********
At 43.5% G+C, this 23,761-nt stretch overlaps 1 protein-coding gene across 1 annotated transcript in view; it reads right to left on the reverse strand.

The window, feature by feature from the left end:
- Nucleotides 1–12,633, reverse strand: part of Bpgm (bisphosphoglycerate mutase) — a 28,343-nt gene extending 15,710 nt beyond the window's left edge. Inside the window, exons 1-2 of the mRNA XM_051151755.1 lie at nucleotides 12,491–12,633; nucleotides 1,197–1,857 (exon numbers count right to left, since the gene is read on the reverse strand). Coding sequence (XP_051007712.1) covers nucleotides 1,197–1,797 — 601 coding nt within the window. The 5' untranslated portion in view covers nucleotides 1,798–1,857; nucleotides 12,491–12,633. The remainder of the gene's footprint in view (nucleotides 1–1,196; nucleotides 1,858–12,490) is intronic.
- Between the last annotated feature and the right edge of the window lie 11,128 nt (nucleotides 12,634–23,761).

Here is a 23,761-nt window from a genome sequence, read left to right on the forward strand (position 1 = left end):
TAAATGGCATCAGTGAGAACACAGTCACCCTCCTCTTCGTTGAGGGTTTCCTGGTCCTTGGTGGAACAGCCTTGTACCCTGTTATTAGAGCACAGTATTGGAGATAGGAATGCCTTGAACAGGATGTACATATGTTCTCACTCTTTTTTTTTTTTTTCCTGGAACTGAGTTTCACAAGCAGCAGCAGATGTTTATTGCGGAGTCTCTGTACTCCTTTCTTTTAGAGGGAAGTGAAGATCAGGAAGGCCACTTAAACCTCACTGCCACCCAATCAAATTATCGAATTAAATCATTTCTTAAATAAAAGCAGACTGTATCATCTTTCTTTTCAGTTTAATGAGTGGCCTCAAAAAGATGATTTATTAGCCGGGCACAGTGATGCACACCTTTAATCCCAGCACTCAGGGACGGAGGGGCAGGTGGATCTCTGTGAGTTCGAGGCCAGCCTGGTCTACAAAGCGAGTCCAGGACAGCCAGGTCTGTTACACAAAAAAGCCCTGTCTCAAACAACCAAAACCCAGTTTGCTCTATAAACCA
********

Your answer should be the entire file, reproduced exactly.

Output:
At 43.5% G+C, this 23,761-nt stretch overlaps 1 protein-coding gene across 1 annotated transcript in view; it reads right to left on the reverse strand.

The window, feature by feature from the left end:
- Nucleotides 1–12,633, reverse strand: part of Bpgm (bisphosphoglycerate mutase) — a 28,343-nt gene extending 15,710 nt beyond the window's left edge. Inside the window, exons 1-2 of the mRNA XM_051151755.1 lie at nucleotides 12,491–12,633; nucleotides 1,197–1,857 (exon numbers count right to left, since the gene is read on the reverse strand). Coding sequence (XP_051007712.1) covers nucleotides 1,197–1,797 — 601 coding nt within the window. The 5' untranslated portion in view covers nucleotides 1,798–1,857; nucleotides 12,491–12,633. The remainder of the gene's footprint in view (nucleotides 1–1,196; nucleotides 1,858–12,490) is intronic.
- Between the last annotated feature and the right edge of the window lie 11,128 nt (nucleotides 12,634–23,761).

Here is a 23,761-nt window from a genome sequence, read left to right on the forward strand (position 1 = left end):
TAAATGGCATCAGTGAGAACACAGTCACCCTCCTCTTCGTTGAGGGTTTCCTGGTCCTTGGTGGAACAGCCTTGTACCCTGTTATTAGAGCACAGTATTGGAGATAGGAATGCCTTGAACAGGATGTACATATGTTCTCACTCTTTTTTTTTTTTTTCCTGGAACTGAGTTTCACAAGCAGCAGCAGATGTTTATTGCGGAGTCTCTGTACTCCTTTCTTTTAGAGGGAAGTGAAGATCAGGAAGGCCACTTAAACCTCACTGCCACCCAATCAAATTATCGAATTAAATCATTTCTTAAATAAAAGCAGACTGTATCATCTTTCTTTTCAGTTTAATGAGTGGCCTCAAAAAGATGATTTATTAGCCGGGCACAGTGATGCACACCTTTAATCCCAGCACTCAGGGACGGAGGGGCAGGTGGATCTCTGTGAGTTCGAGGCCAGCCTGGTCTACAAAGCGAGTCCAGGACAGCCAGGTCTGTTACACAAAAAAGCCCTGTCTCAAACAACCAAAACCCAGTTTGCTCTATAAACCA